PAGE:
Samoa Airways: no place for pride in policy

Of all the contentious projects entered into by the previous Government, the shambolic management of Samoa Airways must surely rank as the most poorly thought through. 

There were questions raised about infrastructure projects such as the Tiavea Airport and its short runway or the $20 million-plus Tanumalala Prison with a high security fence that inmates found little trouble getting around.

But whatever else might be said about these projects, they at least created jobs for local employees and pumped money, however inefficiently, into the local economy. 

The same cannot be said for the disastrous process of leasing of a new Samoa Airways jet: a case of substituting the usual dispassionate measures for what makes good policy with national pride; an irrational project that has brought us nothing but job losses and financial losses when we can least afford them. 

It was more than a year ago that the previous Government gave us the most transparent insight into the progress of the project of acquiring a new plane for the national carrier.

A series of unfortunate events connected to a safety failure that led to the Boeing 737 MAX model’s grounding led us into making hasty and costly arrangements with the Malaysian headquartered Malindo Air for what was known as a “wet lease”.

That lease, which came at a cost of hundreds of thousands of American dollars a month, was curtailed soon after the nation’s borders were closed due to COVID-19 restrictions.

For a moment it seemed that the Government was going to follow the only possible logical response to a business environment in which international travel had fallen to a fraction of its international levels and the nation’s borders were closed to incoming passengers: a wait-and-see approach.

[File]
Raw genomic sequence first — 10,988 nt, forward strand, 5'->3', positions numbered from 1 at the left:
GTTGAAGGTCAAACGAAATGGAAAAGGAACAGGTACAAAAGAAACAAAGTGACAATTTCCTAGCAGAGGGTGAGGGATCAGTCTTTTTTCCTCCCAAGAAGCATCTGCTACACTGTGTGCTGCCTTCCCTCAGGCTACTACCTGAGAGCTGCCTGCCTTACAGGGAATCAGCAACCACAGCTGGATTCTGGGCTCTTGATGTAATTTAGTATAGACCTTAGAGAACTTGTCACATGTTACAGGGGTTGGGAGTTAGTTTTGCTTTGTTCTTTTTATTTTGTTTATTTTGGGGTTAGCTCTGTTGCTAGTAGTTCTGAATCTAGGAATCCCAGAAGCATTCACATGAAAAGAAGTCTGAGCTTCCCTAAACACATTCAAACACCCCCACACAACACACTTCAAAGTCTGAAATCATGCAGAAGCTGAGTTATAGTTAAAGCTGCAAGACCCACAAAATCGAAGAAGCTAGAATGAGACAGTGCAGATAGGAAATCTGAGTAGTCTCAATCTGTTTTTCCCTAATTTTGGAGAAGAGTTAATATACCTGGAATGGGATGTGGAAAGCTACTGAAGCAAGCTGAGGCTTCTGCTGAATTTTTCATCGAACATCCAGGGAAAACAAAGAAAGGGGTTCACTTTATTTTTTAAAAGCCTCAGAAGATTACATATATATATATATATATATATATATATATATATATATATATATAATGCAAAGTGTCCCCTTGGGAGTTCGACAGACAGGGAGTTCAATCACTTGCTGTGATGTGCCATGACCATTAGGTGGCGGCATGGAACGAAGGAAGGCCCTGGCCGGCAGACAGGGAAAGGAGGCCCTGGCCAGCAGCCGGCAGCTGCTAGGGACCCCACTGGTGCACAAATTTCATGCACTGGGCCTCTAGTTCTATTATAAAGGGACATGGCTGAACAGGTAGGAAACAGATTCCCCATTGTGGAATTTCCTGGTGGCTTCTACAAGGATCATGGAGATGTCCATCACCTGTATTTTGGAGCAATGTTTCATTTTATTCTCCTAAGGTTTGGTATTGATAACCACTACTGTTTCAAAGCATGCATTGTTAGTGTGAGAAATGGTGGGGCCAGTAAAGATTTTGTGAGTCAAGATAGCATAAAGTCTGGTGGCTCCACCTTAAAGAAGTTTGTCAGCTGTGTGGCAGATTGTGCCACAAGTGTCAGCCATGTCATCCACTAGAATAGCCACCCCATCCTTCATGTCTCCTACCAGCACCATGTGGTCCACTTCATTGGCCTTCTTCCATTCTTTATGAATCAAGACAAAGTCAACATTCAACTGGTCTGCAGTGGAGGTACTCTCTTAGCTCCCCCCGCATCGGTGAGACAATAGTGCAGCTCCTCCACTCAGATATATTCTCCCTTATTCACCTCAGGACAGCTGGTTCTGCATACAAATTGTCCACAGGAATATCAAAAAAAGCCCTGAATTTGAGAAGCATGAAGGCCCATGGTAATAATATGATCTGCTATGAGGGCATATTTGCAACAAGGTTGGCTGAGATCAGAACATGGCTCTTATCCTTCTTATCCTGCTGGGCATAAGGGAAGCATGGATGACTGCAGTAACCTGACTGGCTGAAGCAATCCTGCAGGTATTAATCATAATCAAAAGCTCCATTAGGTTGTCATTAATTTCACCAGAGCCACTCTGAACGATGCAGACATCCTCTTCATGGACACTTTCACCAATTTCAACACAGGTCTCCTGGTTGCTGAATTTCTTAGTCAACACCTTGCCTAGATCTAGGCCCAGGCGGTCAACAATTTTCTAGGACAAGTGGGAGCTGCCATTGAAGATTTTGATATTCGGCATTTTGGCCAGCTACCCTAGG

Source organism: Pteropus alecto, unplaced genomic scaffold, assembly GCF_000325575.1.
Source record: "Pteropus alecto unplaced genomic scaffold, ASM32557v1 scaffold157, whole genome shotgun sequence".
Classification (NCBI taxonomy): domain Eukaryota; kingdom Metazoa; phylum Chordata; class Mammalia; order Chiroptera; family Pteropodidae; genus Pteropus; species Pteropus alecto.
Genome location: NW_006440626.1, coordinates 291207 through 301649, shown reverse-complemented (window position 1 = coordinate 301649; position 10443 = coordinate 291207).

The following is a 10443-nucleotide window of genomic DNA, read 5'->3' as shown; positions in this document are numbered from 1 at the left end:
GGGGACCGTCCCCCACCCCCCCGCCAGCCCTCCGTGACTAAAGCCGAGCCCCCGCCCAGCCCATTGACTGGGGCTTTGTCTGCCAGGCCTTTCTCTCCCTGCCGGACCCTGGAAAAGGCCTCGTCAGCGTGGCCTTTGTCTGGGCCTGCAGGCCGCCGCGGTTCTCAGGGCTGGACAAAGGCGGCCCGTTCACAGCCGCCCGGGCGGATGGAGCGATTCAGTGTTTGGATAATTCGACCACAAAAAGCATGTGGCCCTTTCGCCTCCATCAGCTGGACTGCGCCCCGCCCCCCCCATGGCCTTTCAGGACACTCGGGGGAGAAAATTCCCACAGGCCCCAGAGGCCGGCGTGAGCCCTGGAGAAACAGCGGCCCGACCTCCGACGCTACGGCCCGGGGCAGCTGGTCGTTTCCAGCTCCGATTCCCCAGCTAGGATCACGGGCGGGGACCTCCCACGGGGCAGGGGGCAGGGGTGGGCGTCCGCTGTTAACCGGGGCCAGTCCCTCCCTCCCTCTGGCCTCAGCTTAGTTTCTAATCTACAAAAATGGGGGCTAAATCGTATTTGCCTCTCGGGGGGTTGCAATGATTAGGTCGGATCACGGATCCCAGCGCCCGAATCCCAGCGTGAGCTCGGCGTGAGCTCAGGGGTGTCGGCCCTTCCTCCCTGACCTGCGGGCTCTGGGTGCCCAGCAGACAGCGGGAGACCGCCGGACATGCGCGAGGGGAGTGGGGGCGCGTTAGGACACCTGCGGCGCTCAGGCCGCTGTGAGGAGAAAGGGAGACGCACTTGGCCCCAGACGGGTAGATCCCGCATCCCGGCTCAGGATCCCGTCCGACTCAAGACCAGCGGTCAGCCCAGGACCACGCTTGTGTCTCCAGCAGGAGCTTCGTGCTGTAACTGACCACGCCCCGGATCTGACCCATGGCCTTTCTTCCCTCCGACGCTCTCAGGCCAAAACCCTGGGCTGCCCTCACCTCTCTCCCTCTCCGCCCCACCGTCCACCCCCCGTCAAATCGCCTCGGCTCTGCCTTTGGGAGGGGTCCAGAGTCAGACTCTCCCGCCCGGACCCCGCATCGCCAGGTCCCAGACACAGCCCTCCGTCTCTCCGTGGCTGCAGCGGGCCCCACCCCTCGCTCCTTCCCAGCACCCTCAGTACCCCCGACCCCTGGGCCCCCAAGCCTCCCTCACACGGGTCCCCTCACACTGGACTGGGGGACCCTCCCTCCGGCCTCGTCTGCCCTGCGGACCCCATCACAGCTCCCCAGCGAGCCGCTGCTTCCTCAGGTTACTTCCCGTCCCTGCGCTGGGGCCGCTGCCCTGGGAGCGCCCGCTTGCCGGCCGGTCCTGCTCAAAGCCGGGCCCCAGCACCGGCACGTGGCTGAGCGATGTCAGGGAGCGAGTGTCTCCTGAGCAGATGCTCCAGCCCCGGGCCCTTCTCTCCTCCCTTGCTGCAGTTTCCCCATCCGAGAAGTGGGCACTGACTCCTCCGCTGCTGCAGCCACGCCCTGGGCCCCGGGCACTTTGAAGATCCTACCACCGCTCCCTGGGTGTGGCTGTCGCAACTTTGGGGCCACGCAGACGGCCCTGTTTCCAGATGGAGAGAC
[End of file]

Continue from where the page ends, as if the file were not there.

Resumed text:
“When will the plane arrive? No idea,” said the former Minister of Samoa Airways, Lautafi Fio Purcell, in an interview with this newspaper in May of last year. 

“When will flights resume? When borders are open and when we have a plane,” added.

That was logical business thinking. But it did not last long. 

Only a week later did the former Prime Minister, Tuilaepa Dr. Sa'ilele Malielegaoi, contradicted his former Minister when he said: “We have decided to fly our new aircraft in [by] around the end of June.”

And here we are, 13 months later, and it is clear that the former Government’s promise has never materialised

Why Tuilaepa was so hell-bent on procuring a plane for the national carrier was never made clear. 

Late last year this newspaper revealed that the airline was in seriously bad financial shape. It owed more than $400,000 to the local business the Aggie Grey’s Hotel.

Its financial reports for the fiscal year of 2018-2019, before the ravages of the pandemic had even hit the international tourism industry that its liabilities exceeded its assets by some $11 million.

That figure can only have reached toe-curlingly high levels of debt as the airline has been unable to bring in virtually any revenue and forced to lay off the majority of its staff, after progressively cutting their pay.

Creating a successful airline was clearly a fixation for the former Prime Minister, despite his having been in Cabinet in 1992, at a time when the airline’s debt reached $200 million and nearly brought the country to bankruptcy.